Screening guidelines may vary across countries but in general women above the age of 25 years if HIV infected and above age 30 years if HIV negative should undergo screening for HPV infection with an HPV specific test such as HPV DNA test. The screening tests should be repeated every 5 years in HIV negative women and more frequently (every 3-5 years) in HIV infected women with appropriate linkages for diagnostic verification and management of those that test positive.
Despite the ambitious vaccination goals, global HPV vaccination coverage rates remain low . The United States has some of the highest coverage rates with at least first dose coverage rates of 75.1% and full coverage of 58.6% (CDC, 2020). Coverage rates in the Africa region in 2021 were 26% for first dose and 18% for full coverage, closely resembling global coverage rates of 20% for first dose and 15% for last dose (WHO 2021). These coverage rates fall well below the WHO goal of 90% coverage by 2030. Significant efforts need to be made to improve vaccine uptake globally by scaling up vaccine manufacturing to meet global demand, improving access through vaccination campaigns and addressing vaccine hesitancy. The COVID-19 pandemic has led to school closures and closures of healthcare facilities during lockdowns. Many studies show significant disruptions in childhood immunization and school-based vaccination programs such as the HPV vaccination program. Some countries with long standing programs have reported reductions in vaccine uptake and low programmatic uptake over several years due to programmatic barriers, national health priorities as well as individual factors that drive parental consent and uptake.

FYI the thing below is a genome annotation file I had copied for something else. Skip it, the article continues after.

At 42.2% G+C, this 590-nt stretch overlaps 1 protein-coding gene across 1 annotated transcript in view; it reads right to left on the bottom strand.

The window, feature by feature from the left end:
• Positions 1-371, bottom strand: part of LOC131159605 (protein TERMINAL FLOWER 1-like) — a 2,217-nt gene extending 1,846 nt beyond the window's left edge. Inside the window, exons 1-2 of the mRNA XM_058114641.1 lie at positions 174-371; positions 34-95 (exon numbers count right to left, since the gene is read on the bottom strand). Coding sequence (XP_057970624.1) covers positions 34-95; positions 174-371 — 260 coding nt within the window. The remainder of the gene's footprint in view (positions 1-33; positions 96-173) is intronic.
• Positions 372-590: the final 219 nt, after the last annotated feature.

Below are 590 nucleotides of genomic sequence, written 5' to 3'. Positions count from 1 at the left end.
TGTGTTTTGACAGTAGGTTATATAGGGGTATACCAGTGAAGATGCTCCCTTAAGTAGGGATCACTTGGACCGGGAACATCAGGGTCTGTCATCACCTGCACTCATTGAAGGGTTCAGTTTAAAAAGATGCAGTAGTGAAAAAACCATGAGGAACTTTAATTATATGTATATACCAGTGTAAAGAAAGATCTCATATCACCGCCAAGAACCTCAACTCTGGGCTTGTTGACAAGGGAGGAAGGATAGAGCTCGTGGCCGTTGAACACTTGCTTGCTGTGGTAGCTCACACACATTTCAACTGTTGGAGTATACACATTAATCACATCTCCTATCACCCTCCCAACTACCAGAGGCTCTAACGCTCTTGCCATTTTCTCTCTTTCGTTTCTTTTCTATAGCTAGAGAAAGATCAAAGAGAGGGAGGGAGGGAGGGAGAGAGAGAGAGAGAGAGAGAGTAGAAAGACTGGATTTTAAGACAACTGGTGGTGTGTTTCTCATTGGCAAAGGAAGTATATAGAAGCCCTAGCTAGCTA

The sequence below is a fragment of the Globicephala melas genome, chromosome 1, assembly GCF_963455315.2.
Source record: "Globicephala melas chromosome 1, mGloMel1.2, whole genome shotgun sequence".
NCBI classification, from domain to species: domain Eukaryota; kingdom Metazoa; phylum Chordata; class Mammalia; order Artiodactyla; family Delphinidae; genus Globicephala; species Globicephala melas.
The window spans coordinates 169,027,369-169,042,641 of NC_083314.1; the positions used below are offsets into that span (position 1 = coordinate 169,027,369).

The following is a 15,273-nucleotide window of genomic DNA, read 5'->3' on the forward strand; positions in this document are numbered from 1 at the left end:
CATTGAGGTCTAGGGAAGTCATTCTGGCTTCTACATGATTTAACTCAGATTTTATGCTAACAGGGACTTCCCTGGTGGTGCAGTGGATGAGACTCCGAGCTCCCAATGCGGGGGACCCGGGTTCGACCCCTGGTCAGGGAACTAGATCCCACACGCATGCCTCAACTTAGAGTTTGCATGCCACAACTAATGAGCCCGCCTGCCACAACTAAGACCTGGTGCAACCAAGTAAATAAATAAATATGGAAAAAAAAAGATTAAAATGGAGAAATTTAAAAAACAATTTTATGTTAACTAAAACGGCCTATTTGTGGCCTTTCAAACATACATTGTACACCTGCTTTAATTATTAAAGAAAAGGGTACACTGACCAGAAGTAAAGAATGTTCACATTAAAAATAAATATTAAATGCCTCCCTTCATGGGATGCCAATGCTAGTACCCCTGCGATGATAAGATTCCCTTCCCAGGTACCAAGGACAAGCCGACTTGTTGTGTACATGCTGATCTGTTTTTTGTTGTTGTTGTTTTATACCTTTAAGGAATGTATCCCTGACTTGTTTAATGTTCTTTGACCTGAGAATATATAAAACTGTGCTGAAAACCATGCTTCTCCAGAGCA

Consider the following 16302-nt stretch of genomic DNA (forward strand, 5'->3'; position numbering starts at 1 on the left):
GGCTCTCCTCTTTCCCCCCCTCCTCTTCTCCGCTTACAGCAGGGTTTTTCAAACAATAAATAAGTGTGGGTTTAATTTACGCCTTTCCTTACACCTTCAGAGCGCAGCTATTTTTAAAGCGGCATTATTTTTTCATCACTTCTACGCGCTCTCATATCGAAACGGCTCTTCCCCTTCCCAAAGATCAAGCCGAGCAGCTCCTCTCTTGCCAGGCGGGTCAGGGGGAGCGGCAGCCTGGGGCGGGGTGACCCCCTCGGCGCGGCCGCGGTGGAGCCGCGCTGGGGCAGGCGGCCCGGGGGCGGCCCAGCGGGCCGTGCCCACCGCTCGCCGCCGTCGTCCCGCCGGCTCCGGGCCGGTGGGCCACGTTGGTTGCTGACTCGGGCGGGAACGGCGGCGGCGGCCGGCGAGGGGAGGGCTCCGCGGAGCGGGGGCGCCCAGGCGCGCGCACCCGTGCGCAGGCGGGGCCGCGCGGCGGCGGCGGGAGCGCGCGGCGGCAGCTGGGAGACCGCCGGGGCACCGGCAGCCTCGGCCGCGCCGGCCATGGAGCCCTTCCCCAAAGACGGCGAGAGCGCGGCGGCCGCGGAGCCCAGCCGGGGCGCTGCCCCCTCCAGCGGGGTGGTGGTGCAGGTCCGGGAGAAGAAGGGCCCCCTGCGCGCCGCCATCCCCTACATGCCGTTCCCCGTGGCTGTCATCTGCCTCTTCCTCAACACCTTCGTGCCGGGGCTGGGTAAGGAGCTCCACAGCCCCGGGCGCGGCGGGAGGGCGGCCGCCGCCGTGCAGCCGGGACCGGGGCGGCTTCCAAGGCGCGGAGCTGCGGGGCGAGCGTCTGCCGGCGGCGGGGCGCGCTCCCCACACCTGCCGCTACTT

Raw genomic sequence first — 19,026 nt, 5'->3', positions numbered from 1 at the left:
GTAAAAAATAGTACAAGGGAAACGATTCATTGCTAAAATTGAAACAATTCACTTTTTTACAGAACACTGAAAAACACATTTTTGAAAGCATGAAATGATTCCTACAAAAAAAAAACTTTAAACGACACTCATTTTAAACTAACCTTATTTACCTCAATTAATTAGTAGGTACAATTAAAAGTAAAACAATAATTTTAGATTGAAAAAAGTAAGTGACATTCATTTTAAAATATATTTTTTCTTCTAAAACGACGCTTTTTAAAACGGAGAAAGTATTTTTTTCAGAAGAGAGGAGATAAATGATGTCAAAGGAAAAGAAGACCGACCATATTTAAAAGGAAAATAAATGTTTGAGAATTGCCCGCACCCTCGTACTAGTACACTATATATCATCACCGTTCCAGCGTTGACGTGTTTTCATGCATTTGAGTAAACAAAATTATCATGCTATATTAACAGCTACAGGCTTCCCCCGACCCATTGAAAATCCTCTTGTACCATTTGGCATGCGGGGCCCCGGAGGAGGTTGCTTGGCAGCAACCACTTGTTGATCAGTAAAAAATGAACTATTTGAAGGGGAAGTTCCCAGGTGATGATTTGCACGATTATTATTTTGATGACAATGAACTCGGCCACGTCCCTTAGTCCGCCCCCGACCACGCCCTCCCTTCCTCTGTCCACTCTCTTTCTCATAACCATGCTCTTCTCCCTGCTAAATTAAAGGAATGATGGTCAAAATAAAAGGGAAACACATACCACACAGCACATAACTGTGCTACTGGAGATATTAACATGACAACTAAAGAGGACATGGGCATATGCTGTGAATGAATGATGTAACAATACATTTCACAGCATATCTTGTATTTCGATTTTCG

As we strive for cancer moon-shots, let us remember that we already have a highly effective tool for preventing one of the deadliest cancers in women. Let’s collectively work together to effectively deploy this important tool. Cervical cancer is a vaccine preventable cancer that simply needs us to roll up our sleeves, make appropriate investments in manufacturing, distribution and communication so that we can vaccinate all adolescent girls. Rising cases of other vaccine preventable diseases such as measles and polio are evidence of worsening vaccine coverage due to access, hesitancy and COVID-19 related disruptions to preventative healthcare. HPV, however, will not show up tomorrow in the same way that measles does. Lapses in vaccination over the last couple of years will take decades to reveal themselves.